Chapter 10

  title={Chapter 10},
  author={Andrea M. Flynn and Josefina Alvarez and Leonard A. Jason and Bradley D. Olson and Joseph R. Ferrari and Margaret I. Davis},
  journal={NASSP Bulletin},
  pages={73 - 79}
Abstract The current study found that African American residents of Oxford House (OH) used Narcotics Anonymous (NA) at high rates, and that both OH and NA strongly contributed to abstinent social networks. Having siblings and other family members in one's network predicted substance use among network members, whereas spouses, parents, and children did not have an effect on the rate of substance use. These findings suggest that OH and NA may be effective sources of abstinent social support for… 


Special Populations in Alcoholics Anonymous
It is demonstrated that although Hispanic clients attended AA less frequently than white clients, their involvement with and commitment to AA was higher than among white clients and for both Hispanics and whites, AA involvement predicted increased abstinence.
The Alcoholics Anonymous Affiliation Scale: development, reliability, and norms for diverse treated and untreated populations.
The validity of the scale is supported by the findings that treatment seekers report significantly higher AA affiliation than do untreated problem drinkers, and inpatients report higher affiliation than outpatients.
Alcoholics anonymous affiliation at treatment intake among white and black Americans.
Black Americans are overrepresented in the public alcohol treatment system, but may be less likely to use informal services such as Alcoholics Anonymous, and the differential effect this may have on sustained participation in AA and on long-term sobriety is needed.
Factors predicting attendance at self-help groups after substance abuse treatment: preliminary findings.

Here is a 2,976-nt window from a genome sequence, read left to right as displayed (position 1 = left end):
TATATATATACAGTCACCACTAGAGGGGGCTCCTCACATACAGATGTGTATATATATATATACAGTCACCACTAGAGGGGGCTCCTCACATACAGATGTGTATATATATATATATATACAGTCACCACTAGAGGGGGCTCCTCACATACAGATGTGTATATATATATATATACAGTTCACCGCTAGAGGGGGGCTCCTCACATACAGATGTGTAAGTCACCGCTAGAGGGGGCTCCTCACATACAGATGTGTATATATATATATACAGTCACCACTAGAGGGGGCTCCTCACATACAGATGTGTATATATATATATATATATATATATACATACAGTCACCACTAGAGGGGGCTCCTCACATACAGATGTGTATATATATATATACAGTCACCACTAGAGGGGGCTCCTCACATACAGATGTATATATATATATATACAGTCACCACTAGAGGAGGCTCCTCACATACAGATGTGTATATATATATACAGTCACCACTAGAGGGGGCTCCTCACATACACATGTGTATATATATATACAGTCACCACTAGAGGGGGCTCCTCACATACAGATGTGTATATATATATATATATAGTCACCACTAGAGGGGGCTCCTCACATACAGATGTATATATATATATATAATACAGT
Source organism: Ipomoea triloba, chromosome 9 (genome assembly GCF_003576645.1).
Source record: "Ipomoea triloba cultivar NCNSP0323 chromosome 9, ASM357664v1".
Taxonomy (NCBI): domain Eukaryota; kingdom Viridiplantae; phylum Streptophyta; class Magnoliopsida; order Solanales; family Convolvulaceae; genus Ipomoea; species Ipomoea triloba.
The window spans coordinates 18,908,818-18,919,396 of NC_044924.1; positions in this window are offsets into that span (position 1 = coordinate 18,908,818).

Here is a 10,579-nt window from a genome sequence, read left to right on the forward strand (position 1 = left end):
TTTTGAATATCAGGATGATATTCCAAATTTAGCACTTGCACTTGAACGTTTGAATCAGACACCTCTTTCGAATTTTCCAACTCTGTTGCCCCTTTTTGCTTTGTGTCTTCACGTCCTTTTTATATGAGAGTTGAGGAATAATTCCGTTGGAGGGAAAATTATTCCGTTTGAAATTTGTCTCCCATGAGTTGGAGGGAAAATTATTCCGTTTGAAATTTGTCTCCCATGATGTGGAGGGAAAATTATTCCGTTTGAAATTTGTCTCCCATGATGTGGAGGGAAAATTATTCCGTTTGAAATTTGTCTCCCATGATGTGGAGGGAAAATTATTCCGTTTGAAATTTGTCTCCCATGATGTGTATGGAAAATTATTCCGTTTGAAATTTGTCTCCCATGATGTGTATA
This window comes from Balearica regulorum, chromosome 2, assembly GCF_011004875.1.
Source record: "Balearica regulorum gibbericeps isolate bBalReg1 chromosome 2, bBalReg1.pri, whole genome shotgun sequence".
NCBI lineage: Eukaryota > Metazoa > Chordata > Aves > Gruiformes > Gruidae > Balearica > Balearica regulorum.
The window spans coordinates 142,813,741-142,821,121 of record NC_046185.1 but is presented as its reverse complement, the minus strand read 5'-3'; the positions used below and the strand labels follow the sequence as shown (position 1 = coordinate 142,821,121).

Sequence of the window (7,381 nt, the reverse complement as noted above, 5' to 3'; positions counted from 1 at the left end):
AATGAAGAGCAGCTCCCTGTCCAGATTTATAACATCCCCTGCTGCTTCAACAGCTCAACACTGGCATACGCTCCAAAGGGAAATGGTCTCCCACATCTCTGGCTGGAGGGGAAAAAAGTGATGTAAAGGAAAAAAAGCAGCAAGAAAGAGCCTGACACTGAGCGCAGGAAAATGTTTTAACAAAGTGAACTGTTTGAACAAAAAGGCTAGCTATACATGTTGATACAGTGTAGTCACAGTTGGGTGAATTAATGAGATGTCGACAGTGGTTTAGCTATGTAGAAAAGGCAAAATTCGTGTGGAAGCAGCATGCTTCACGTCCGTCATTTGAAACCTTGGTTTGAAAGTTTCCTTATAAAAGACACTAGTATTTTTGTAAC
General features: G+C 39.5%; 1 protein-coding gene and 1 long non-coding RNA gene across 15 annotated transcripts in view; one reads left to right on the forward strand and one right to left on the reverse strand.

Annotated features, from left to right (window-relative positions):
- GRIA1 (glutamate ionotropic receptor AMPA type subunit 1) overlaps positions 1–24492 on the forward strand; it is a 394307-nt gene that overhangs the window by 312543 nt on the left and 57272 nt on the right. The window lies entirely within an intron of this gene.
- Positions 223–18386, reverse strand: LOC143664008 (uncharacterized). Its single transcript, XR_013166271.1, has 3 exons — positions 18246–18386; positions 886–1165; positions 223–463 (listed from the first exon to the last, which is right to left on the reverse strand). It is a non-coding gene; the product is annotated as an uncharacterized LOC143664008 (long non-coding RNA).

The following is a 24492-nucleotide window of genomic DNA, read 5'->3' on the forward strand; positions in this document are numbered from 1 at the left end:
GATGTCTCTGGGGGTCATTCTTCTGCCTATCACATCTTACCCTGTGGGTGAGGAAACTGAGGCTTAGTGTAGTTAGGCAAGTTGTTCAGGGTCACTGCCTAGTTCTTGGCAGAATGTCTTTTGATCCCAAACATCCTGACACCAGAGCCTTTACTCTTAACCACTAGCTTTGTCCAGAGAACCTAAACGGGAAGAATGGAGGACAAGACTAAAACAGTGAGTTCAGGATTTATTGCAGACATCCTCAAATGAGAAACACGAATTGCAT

It is found that Blacks and women were more likely to attend self-help groups and the measures of social stability did not predict attendance, and persons who attended the groups had more severe problems in several domains.
Social networks as mediators of the effect of Alcoholics Anonymous.
The type of social support specifically given by AA members, such as 24-hour availability, role modeling and experientially based advice for staying sober, may help to explain AA's mechanism of action.
Alcoholics Anonymous and Church Involvement as Predictors of Sobriety Among Three Ethnic Treatment Populations
Abstract This study examines the impact of spirituality and religiousness, and involvement in Alcoholics Anonymous (AA) on sobriety among three ethnic groups, African Americans, Caucasians, and
Substance abuse in African American women.
  • L. Wingo
  • Psychology
    Journal of cultural diversity
  • 2001
An overview of the current literature regarding substance abuse, treatment and recovery in African American women is provided.
Sex Differences in Social Support and Self-Efficacy Within a Recovery Community
It is suggested that the process of gaining self-efficacy to remain abstinent is distinct for women and men, and that social support plays a different role in women's recovery than it does in men's.